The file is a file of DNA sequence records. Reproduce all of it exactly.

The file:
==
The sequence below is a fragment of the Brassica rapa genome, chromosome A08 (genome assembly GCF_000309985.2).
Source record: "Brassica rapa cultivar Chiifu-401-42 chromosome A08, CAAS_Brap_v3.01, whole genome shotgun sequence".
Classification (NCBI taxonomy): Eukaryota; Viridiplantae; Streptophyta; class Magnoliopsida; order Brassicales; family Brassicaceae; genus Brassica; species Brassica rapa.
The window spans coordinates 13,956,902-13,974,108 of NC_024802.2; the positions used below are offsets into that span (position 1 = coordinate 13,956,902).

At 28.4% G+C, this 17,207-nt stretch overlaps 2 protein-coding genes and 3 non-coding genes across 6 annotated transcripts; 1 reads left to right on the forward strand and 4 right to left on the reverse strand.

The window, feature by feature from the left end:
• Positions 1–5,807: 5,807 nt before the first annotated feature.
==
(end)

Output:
The sequence below is a fragment of the Brassica rapa genome, chromosome A08 (genome assembly GCF_000309985.2).
Source record: "Brassica rapa cultivar Chiifu-401-42 chromosome A08, CAAS_Brap_v3.01, whole genome shotgun sequence".
Classification (NCBI taxonomy): Eukaryota; Viridiplantae; Streptophyta; class Magnoliopsida; order Brassicales; family Brassicaceae; genus Brassica; species Brassica rapa.
The window spans coordinates 13,956,902-13,974,108 of NC_024802.2; the positions used below are offsets into that span (position 1 = coordinate 13,956,902).

At 28.4% G+C, this 17,207-nt stretch overlaps 2 protein-coding genes and 3 non-coding genes across 6 annotated transcripts; 1 reads left to right on the forward strand and 4 right to left on the reverse strand.

The window, feature by feature from the left end:
• Positions 1–5,807: 5,807 nt before the first annotated feature.